Back to the RR track topic from the article, It's a tiny geographical area of less than 5 sq. miles. The rail yards are on the westside of town and their main E/W thoroughfare [Sibley Ave] is elevated over the tracks and 162nd goes under the tracks.. On the east side of town, there is freeway connectivity. I seriously doubt people that live there can't figure out how to cross the tracks to go to the grocery store.
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Old Posted Nov 23, 2018, 4:32 PM
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Originally Posted by softee View Post
In terms of population density, Mississauga is a fair bit more dense than Dolton (even with a huge airport and massive industrial parks within its borders) and North York is almost twice as dense.
OK? Has nothing to do with anything.

Dolton is a prewar, (theoretically) walkable suburb, and North York (and especially Mississauga) are postwar, auto-oriented suburbs. Dolton offers a much more urban environment, it's just crap.
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  #19  
Old Posted Nov 23, 2018, 4:48 PM
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Originally Posted by Obadno View Post
Im seeing the development of an almost European style urban geography.

Wealthy Center, poor ring of suburbs, wealthy exurban towns beyond.
This has literally been the status quo for all of human history. You didn't see Roman slums on the Palatine hill in ancient Rome, they were on the fringes of the city with wealthy villas beyond.

Here's a phrase to remember: "Reversion to the Mean"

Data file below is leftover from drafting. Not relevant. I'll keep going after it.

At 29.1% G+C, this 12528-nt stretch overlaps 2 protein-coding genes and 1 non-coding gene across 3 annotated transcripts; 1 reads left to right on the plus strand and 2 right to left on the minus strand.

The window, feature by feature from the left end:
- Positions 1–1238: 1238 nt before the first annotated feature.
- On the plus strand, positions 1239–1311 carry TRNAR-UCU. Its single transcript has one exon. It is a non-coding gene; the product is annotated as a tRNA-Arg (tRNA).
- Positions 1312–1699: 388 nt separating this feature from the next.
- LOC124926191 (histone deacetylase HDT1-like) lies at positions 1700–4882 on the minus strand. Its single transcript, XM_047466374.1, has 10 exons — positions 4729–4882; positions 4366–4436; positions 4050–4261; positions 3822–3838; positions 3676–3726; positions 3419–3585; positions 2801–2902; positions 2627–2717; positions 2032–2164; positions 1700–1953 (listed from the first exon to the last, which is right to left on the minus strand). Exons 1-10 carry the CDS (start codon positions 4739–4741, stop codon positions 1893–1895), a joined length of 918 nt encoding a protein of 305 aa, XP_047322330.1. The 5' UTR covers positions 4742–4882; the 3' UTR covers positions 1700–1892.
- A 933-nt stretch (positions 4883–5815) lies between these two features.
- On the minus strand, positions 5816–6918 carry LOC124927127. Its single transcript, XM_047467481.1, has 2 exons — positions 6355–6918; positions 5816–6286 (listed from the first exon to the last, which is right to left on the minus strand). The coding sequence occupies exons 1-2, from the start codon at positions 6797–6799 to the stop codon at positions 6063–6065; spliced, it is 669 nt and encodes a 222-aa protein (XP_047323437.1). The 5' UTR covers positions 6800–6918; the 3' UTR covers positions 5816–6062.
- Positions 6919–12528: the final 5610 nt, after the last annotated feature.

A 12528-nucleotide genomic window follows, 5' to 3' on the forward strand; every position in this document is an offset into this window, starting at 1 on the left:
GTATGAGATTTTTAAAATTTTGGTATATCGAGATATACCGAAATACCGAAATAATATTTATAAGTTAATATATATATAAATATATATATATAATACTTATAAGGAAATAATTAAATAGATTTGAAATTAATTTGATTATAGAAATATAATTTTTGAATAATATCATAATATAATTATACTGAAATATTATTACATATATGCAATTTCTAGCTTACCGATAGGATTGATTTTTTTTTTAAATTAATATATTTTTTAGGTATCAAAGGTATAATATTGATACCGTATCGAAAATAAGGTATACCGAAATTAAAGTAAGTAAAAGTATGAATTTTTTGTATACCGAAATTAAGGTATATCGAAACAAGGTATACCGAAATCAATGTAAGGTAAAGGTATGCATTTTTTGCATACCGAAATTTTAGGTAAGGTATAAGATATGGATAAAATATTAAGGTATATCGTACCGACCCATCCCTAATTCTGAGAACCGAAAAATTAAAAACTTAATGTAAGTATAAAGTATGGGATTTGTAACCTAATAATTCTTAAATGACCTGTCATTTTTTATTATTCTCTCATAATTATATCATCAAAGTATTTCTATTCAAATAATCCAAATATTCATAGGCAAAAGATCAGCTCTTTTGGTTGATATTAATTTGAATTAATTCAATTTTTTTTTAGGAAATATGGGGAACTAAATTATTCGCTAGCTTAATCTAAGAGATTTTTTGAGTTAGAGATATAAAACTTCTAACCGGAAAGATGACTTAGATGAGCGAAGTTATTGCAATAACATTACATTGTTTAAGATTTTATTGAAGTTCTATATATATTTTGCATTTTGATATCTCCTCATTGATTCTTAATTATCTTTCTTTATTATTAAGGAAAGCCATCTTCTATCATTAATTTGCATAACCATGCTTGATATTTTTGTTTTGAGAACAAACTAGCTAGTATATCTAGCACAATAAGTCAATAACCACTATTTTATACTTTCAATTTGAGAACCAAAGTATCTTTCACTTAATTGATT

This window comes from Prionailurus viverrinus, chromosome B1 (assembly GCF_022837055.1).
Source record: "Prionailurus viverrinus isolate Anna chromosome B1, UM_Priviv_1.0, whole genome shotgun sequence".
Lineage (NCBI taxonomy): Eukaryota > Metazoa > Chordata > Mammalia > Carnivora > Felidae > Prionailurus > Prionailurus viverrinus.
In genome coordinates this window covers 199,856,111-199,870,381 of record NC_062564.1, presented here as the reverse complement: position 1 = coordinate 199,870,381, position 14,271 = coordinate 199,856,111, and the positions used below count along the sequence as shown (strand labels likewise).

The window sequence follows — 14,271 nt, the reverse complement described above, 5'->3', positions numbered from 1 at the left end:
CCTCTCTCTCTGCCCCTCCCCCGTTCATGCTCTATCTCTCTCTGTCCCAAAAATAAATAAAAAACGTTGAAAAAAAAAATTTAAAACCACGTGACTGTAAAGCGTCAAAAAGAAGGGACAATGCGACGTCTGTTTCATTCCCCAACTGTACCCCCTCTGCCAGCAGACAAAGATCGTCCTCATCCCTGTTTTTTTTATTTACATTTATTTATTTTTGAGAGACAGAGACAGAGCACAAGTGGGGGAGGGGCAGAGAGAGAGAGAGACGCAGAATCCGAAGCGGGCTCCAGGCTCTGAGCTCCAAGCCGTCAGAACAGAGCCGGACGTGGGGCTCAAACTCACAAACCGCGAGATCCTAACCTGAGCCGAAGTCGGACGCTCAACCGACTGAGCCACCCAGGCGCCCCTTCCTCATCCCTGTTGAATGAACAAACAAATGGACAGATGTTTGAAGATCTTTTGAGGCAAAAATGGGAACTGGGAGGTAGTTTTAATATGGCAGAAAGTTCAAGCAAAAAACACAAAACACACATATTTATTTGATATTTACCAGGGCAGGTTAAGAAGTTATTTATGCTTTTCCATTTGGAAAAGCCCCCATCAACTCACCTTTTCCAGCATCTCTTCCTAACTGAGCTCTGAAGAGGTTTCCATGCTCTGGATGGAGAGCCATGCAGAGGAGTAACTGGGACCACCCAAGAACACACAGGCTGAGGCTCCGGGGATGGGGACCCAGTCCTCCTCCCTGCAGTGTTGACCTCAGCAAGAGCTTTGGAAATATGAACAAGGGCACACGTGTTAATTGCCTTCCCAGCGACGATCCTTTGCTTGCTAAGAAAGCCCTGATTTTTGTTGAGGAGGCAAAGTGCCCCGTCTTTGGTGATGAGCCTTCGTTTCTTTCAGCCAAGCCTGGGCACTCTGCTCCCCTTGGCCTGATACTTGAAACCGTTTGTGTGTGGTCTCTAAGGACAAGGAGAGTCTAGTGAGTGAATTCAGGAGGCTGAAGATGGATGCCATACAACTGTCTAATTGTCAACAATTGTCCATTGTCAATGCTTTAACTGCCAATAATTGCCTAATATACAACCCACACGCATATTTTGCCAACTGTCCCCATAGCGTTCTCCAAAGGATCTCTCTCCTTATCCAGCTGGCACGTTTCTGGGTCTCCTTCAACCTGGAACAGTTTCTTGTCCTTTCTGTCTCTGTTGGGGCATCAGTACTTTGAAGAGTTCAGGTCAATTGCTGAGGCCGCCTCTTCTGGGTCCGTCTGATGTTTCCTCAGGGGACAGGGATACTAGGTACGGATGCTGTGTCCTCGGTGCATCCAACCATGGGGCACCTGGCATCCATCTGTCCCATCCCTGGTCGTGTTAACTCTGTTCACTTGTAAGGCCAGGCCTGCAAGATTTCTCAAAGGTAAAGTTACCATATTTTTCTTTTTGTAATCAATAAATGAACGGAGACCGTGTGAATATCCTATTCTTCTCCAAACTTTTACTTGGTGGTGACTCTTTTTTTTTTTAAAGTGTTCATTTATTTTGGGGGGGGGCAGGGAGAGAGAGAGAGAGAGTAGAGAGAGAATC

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  #20  
Old Posted Nov 23, 2018, 5:11 PM
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This has literally been the status quo for all of human history. You didn't see Roman slums on the Palatine hill in ancient Rome, they were on the fringes of the city with wealthy villas beyond.

Here's a phrase to remember: "Reversion to the Mean"
You see this Mayan ruins too. The riff raff existed outside of the walls of the 'city'.

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Tulum was protected on one side by steep sea cliffs and on the landward side by a 26 feet (8 m) thick wall that averaged about 3 to 5 meters (16 ft) in height. The west side measures approximately 1250 feet (380 m) and 560 feet (170 m) along its other sides. There are five narrow gateways in the wall with two each on the north and south sides and one on the west. The vast majority of the city’s residents lived outside the walls, leaving the interior for the residences of the ruling class and ceremonial structures. A small cenote near the northern side of the wall provided the city with fresh water.
http://mayanruins.info/mexico/tulum-mexico/